In the second game for both of these Group B teams, Japan went to 2-0 after a 6-2 win over Denmark, whose record drops to 0-2. The Japanese beat Sweden 3-1 on Thursday and were fresh after a day off, while the Danes were playing their second of back-to-backs after a heartbreaking 3-1 loss to China in a game that was tied 1-1 heading into the final minute of regulation time.
As was the case in their team’s first game, Japan’s Toko sisters, Haruka and Ayaka, were a big part of the offence and a treat to watch play together, anticipating each other’s place on the ice with ease. Forward Haruka led all players with three points and defender Ayaka had two. Shikori Koike and Hikaru Yamashita also had two-point games.
“For a lot of our players, this is the third Olympics,” Japanese head coach Yuji Iizuka said about his team’s dominant first two games. “They have that experience from Sochi and PyeongChang, and we’re benefiting from that. This is what we’ve been working hard for together, and like a lot of teams here, our goal is a medal.”
The Danes had high hopes of being competitive in this game following their match-up in last summer’s World Championship, which Japan won 1-0 in a very evenly-played game. However, after a cautious first half of the opening period in this one, Japan quickly took command of the game with three goals in a span of 3:04.
“I think we were the better team in the first five minutes, but then we gave up too many odd-man rushes and breakaways and we can’t do that at this level, especially against Japan,” said Danish captain Josefine Jakobsen. “They’re a quick team, fast players, and unfortunately, that’s what happened today and that’s something we have to be better at.”
The first goal came at 10:36 as Hiraku Yamashita chased down a loose puck in the Danish zone, cut inside and beat Cassandra Repstock-Romme with a beautiful forehand deke.
“My strong point is skating fast, and I try to use that to the team’s advantage,” said Yamashita. “I saw the puck there and I was only thinking, ‘Skate faster!’ When I got to it, the puck went up on its side and I was trying to get it to settle down. I don’t know if it was such a great move, I was only trying to somehow get it past the goalie.”
Just 1:22 later, Haruka Toko won a puck battle along the boards and skated in on goal. She drew a delayed penalty as a Danish defender tried to restrain her but stayed strong on the puck and beat Repstock-Romme between the legs to make it 2-0.
The Japanese kept coming and 1:42 after that, it was yet another goal off the rush. This time, Rui Ukita took control of the puck at her own blueline, using her speed and body position to easily fend off a couple of Danish stick-check attempts, and scored on a backhand deke.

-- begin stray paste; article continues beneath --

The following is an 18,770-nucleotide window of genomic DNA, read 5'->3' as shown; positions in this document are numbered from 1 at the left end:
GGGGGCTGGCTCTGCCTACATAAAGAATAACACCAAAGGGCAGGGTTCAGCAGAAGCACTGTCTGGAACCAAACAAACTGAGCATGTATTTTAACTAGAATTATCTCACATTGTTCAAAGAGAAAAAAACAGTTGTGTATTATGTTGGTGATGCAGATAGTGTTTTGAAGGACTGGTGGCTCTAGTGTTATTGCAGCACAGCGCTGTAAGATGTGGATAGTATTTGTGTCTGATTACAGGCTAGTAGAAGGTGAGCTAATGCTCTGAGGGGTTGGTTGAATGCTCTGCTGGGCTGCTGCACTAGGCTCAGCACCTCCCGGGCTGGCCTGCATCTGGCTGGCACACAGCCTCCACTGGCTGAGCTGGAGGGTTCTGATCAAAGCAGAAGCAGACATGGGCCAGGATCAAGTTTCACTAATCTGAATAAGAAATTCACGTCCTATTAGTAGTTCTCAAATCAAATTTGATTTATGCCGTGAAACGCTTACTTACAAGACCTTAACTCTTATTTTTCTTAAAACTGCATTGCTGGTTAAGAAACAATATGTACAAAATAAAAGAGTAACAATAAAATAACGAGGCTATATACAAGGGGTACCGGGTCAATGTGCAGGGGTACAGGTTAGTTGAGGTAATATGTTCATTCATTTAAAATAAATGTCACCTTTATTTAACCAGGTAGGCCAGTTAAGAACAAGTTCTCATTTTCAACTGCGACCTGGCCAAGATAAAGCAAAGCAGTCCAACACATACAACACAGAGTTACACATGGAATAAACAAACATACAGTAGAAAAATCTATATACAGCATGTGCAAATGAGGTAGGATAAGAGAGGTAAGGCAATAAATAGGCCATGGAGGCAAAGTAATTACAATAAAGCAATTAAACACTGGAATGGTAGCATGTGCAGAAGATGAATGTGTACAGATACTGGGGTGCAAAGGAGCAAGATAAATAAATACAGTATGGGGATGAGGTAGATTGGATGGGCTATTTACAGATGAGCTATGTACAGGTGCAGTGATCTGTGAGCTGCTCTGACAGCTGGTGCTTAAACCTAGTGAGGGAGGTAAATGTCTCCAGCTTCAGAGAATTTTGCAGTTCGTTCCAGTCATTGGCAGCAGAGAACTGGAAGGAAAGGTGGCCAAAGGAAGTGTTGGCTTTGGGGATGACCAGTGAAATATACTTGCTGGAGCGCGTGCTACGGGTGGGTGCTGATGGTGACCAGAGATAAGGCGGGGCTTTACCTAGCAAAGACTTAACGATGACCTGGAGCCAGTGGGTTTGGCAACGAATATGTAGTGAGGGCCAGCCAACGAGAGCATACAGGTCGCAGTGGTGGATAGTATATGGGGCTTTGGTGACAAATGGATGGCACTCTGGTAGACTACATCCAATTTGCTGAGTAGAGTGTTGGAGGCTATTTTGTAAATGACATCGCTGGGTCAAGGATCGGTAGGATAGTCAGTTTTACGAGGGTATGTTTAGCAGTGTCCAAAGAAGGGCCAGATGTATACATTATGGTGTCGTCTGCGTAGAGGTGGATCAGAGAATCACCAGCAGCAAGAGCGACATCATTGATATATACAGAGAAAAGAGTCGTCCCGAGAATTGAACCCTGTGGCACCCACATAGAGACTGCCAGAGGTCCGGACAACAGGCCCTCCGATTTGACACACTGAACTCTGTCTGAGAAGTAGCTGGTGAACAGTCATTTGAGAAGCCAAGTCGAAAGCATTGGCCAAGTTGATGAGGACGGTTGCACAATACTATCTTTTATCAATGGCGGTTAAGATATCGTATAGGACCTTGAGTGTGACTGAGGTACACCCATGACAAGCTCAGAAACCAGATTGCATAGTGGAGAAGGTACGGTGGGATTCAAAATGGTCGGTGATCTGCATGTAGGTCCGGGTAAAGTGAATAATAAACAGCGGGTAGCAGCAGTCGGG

Trying to curb the onslaught before it got out of hand, Danish coach Peter Elander called a timeout at that point and also made a goaltending change. Repstock-Romme, who was fantastic in the team’s opening game against China, was lifted after allowing three goals on 12 shots in this game, and replaced by Lisa Jensen.
“I just needed to get them to settle down and start playing the right way because we couldn’t continue to play like that. They were just killing us with their skating,” said Elander. “I took Cassandra out because it wasn’t going right for her, but the chances against her were too big. We did better after that but we were in a big hole.”
Less than three minutes into the second period it was 4-0 when Ayaka Toko took a pass from her younger sister, then teed up and blasted a shot from the point that hit the top-left corner of the net, as close as you can get to the post and crossbar without touching either.
Denmark finally got on the board just shy of the game’s midpoint. Nicoline Jensen made a stretch pass to Mia Bau at the far blueline. Receiving the pass in full flight, Bau skated down the left wing, waited for Fujimoto to go down and fired a perfect shot high to the short side.
Japan restored its four-goal lead in the dying seconds of the middle frame on the power play when Akane Shiga’s shot hit a stick and looped over Jensen’s glove.
With the outcome firmly in hand, the Japanese tallied a sixth time with 12 minutes to play when Yamashita sent a backhand pass out of the corner to Haruna Yoneyama, who beat Jensen to the short side.
“I wanted to score myself,” Yamashita smiled. “I was going to shoot but I was in a little too deep and then I saw Haruna on the backside, and I passed to her and she scored.”
Then Jakobsen scored a power-play goal with just 5.4 seconds to play, taking a shot from the slot that went off a body in front, but that just made the final score a bit more respectable.
“It’s always exciting to get your first goal in the Olympics,” said Jakobsen. “It was only five seconds left, but it was on the power play and that’s something we can bring into the next game.”
Japan is back in action tomorrow and will try to remain perfect against China, while Denmark gets a day off and will try for its first win on Monday against Czechia.
“They’re a really good team with a lot of talented players,” Iizuka said about the Olympic host team. “We have to focus on our defence and be ready to take advantage of whatever offensive chances we get.”